Foods that can help improve eczema

Eczema can be a very distressing and painful skin disorder which is exacerbated by inflammation in the body. Here are some tips on foods to avoid and eat to help alleviate symptoms of eczema or prevent future episodes.

Links have been recognised between food allergies and eczema, and it is now being accepted that there are links between food intolerances and eczema also. Therefore, it can be a good start to take out gluten and cow’s dairy which are commonly experienced food intolerances. It might also be a good start to remove refined sugar and alcohol from your diet as these invoke inflammatory responses in the body.

It can also be a good idea to keep a diary of what you have eaten and how your skin has reacted that day. Everyone is different, so it can be a case of seeing how your body responds to different foods and tracking your body’s responses can help you identify what works for you.

The Longevity programme from The Pure Package removes gluten, refined sugar and lactose from your diet making it easy for you to keep them out and see if it makes a difference to your skin.

What can you eat to help symptoms?

Probiotics

To help ease food intolerances, taking a probiotic can help heal the gut and stop food particles from entering the blood stream. Food intolerances can cause leaky gut syndrome which is why these particles which you are intolerant to are able to break through the gut wall and cause inflammation in the body and on the skin.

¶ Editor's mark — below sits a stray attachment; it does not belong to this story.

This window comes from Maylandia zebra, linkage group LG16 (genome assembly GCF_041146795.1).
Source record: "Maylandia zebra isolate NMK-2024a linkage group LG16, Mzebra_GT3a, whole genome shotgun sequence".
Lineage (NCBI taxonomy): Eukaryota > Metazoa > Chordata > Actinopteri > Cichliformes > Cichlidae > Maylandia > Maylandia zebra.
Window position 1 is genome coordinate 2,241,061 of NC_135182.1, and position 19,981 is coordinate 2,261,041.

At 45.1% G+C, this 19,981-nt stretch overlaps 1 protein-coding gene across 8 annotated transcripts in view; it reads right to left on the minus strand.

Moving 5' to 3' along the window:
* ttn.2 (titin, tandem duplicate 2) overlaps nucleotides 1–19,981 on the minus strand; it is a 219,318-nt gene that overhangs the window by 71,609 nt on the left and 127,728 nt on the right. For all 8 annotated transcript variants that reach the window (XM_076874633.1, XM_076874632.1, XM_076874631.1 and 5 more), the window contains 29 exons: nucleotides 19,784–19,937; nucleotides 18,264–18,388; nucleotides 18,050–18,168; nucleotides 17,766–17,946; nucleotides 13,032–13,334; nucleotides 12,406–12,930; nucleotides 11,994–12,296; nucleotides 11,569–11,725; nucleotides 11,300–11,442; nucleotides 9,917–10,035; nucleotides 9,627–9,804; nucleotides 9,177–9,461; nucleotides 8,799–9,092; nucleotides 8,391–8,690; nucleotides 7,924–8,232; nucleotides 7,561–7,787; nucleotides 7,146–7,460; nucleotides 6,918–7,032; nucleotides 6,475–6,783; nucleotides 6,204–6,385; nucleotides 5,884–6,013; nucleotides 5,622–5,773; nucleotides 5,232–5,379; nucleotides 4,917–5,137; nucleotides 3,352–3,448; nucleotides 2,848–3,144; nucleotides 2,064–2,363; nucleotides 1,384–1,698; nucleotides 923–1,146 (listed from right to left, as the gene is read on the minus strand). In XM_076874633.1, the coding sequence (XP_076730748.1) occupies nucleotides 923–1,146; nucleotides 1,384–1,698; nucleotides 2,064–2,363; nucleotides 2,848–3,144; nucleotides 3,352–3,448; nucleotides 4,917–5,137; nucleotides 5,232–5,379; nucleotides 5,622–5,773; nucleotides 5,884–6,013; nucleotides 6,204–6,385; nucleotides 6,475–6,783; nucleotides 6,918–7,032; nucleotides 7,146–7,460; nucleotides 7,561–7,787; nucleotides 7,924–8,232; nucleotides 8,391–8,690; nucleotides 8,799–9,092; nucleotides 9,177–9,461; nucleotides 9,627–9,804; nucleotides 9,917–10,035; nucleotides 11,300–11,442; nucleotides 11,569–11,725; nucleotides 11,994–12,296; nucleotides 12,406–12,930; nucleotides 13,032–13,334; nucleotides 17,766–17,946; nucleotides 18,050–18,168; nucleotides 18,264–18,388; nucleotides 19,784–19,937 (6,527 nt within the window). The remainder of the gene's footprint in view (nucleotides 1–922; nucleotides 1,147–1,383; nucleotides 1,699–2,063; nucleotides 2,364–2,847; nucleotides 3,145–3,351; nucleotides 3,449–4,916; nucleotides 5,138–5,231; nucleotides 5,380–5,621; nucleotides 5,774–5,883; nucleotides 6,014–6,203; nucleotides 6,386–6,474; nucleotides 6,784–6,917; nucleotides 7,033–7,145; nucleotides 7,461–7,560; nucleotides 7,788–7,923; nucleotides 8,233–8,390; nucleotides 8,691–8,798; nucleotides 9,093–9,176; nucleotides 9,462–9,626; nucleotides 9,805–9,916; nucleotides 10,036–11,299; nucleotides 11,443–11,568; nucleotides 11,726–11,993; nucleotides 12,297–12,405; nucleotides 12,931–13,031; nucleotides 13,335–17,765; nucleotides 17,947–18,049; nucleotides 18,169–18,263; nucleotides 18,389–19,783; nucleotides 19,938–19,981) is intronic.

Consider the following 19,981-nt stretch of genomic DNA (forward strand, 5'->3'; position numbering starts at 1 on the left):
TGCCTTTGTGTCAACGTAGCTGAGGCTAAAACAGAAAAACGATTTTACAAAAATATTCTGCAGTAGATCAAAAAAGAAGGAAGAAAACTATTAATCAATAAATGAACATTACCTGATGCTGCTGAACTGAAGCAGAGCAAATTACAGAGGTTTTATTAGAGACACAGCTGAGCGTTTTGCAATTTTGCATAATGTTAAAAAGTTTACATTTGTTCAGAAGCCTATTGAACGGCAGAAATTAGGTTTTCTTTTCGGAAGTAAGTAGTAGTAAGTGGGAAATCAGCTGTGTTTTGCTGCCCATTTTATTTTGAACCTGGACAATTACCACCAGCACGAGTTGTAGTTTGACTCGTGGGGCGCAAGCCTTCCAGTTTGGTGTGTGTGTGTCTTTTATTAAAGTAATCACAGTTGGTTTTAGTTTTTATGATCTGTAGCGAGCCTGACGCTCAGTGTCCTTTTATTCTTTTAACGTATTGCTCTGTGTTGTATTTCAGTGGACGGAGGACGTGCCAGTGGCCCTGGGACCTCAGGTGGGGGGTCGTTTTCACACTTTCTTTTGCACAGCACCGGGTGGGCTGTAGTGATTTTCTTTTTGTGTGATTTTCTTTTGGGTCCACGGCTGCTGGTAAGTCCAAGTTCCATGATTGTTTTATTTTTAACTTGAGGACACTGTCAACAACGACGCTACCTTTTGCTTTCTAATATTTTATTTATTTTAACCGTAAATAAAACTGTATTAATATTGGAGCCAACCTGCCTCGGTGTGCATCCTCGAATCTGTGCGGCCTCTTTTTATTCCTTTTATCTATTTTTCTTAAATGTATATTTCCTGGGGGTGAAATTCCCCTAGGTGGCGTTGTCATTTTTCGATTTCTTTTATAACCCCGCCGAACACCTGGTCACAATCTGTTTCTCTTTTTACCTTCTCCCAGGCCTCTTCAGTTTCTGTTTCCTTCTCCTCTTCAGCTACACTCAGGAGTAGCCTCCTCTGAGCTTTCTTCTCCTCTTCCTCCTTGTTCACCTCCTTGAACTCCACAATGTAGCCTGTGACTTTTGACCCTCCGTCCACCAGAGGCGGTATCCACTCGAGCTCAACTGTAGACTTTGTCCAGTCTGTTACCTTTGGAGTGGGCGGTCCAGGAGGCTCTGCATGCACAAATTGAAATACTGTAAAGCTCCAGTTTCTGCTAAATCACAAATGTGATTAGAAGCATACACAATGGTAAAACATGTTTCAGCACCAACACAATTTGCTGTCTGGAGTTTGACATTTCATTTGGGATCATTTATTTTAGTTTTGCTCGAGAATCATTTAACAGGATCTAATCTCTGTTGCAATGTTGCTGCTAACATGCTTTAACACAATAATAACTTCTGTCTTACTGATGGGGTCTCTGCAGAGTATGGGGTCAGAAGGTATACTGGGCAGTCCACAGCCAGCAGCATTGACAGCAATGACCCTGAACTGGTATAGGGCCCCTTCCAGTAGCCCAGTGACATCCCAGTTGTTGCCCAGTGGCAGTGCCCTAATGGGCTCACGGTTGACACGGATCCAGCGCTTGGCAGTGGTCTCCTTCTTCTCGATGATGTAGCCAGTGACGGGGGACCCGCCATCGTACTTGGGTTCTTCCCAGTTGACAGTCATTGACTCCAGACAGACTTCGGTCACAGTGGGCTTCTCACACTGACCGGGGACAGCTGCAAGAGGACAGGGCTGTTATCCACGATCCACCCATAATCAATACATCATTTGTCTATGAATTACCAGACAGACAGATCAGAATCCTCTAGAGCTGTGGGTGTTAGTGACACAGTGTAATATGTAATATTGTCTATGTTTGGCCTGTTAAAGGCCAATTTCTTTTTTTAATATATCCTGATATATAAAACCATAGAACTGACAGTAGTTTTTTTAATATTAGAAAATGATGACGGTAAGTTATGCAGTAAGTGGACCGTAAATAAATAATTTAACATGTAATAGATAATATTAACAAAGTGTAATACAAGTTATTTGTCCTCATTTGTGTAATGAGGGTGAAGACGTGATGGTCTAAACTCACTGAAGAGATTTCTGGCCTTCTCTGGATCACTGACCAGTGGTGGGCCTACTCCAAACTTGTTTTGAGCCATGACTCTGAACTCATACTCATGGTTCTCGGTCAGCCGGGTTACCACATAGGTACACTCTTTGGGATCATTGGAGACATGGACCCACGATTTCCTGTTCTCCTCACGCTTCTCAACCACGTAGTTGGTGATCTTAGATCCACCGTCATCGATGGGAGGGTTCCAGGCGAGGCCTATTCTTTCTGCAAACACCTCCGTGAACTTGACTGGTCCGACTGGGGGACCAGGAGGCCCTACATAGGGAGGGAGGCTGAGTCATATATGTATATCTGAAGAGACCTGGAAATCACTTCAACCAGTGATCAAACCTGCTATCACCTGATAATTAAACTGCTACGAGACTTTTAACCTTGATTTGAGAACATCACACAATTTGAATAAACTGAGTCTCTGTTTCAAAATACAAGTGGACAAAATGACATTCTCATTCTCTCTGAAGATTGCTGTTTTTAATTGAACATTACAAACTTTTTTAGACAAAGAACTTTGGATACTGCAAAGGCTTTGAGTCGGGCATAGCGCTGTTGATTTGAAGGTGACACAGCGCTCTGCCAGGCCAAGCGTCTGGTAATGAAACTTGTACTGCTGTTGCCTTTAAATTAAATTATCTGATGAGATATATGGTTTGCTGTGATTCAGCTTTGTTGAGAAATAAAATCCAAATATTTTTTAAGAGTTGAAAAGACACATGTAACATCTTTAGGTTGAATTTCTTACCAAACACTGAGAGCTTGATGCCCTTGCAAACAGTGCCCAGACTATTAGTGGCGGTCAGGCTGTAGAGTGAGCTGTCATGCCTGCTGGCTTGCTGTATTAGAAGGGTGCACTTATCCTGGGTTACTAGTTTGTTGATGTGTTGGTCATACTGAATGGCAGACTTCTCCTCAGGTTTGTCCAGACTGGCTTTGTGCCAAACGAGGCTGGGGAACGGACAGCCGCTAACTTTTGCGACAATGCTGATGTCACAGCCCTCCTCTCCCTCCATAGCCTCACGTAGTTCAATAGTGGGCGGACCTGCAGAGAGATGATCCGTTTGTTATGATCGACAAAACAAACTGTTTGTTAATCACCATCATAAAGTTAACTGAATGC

Omega 3s/fish oils

Taking a fish oil or eating a diet rich in omega 3 fatty acids has been shown to reduce symptoms experienced by eczema sufferers. Oily fish such as mackerel and salmon and walnuts are great sources of omega 3s.

Zinc

A deficiency in zinc has now been linked to eczema. Oysters are the best source of zinc- but maybe not a practical suggestion for everyday! Zinc is also present in meat, shellfish, sesame seeds, nuts and dark green leafy vegetables.

Vitamin B3 (Niacin)

Low levels of vitamin B3 can also result in rashes/eczema. Ensure you have plenty of vitamin B3 in your diet by consuming tuna, salmon, turkey, chicken, sunflower seeds and avocado.

Vitamin B6 (Pyridoxine)

As with B3, deficiencies in B6 can also result in a flare up of eczema. Food sources for vitamin B6 include beef, liver, oily fish, walnuts and whole grains.

Vitamin C

Vitamin C helps to boost the immune system and can help fight inflammation in the body. Citrus fruits, tomatoes and peppers are great sources of vitamin C.

Turmeric (Circumin)

Circumin (the active property in turmeric) is also great for fighting inflammation so this can help with eczema also.

Vitamin E

Studies have shown that sufferers of eczema can see great improvements in their symptoms when supplemented with vitamin E. Food sources for vitamin E include almonds, sunflower seeds, spinach, avocado, sweet potato and butternut squash.

Manuka honey – apply to skin

Manuka honey is antibacterial and draws water from the air directly into the skin. Warm the honey slightly and cover the affected area in manuka honey, leave for 20 minutes then wash off gently with water and pat dry.